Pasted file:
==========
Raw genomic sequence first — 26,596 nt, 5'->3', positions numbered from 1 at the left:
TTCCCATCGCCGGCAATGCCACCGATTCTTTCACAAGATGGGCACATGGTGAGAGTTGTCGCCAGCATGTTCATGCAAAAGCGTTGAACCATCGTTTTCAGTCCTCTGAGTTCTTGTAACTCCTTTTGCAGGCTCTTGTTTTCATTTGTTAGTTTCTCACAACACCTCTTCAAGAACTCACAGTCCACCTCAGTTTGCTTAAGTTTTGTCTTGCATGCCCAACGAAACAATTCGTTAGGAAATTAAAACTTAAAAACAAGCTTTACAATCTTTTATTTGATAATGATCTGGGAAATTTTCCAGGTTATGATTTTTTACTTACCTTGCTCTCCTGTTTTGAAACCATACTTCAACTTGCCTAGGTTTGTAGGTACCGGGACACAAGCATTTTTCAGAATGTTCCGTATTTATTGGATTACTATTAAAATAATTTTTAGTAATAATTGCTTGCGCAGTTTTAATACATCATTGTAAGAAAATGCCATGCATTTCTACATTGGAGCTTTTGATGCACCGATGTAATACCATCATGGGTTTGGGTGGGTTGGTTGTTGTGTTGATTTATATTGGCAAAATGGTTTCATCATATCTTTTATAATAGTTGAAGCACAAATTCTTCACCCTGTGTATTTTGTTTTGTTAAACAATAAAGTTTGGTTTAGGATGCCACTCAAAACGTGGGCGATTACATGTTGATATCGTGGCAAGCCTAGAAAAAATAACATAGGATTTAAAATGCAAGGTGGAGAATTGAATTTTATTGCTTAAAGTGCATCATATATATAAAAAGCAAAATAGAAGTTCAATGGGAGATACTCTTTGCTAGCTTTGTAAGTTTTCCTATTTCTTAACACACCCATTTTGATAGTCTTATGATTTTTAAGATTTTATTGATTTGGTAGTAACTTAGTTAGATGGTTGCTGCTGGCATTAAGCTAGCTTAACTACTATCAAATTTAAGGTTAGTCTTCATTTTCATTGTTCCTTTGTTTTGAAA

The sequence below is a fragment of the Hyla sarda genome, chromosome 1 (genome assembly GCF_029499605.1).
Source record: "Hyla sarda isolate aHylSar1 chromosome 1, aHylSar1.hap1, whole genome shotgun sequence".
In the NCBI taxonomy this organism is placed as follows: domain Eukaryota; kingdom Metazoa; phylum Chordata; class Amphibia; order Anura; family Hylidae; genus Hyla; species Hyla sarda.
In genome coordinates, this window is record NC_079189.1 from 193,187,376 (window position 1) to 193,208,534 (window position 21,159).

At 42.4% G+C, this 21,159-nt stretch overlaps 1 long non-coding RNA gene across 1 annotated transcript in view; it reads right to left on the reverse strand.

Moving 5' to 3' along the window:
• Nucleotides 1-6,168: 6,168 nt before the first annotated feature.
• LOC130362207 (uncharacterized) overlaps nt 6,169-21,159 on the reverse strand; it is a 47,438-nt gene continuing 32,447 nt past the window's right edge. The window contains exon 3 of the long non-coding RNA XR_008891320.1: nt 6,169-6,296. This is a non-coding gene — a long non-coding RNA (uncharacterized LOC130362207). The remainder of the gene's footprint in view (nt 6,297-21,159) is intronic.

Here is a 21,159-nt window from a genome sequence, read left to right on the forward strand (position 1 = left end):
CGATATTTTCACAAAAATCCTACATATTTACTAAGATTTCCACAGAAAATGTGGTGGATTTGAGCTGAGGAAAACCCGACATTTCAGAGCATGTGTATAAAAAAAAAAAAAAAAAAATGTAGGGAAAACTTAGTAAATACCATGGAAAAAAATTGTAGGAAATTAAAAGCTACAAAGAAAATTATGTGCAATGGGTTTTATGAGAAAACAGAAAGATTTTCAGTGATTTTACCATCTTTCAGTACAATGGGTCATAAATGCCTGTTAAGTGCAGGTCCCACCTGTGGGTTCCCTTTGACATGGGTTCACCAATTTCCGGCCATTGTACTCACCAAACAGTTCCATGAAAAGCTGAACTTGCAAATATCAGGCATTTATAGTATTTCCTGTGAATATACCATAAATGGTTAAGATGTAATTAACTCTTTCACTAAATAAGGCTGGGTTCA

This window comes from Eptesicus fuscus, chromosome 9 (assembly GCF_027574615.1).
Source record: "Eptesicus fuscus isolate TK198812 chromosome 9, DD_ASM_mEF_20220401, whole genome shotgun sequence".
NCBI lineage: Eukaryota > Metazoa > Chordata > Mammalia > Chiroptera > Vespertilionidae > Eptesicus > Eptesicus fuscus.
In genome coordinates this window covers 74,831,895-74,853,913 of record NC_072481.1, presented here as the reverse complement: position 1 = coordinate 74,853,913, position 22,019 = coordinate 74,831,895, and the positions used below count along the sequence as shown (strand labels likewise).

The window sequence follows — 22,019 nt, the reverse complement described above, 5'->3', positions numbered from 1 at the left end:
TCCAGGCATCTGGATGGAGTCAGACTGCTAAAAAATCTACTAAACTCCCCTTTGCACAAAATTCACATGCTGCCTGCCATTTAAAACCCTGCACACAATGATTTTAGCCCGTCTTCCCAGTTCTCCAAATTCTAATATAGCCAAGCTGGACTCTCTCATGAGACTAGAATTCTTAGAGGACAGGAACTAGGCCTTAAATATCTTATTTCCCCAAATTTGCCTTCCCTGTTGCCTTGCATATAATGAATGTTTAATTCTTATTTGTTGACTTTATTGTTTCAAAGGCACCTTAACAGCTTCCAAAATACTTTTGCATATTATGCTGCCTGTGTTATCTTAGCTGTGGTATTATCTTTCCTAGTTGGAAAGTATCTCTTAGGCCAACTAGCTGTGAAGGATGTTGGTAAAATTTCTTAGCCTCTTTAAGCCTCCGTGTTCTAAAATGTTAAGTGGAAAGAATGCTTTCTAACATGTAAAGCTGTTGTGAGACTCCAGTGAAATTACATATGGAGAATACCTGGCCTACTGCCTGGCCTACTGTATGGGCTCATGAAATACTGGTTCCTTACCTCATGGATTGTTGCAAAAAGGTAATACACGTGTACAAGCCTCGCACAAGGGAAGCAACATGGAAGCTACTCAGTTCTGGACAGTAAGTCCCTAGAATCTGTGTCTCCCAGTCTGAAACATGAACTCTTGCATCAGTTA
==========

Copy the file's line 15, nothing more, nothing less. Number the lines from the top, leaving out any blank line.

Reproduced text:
NCBI lineage: Eukaryota > Metazoa > Chordata > Mammalia > Chiroptera > Vespertilionidae > Eptesicus > Eptesicus fuscus.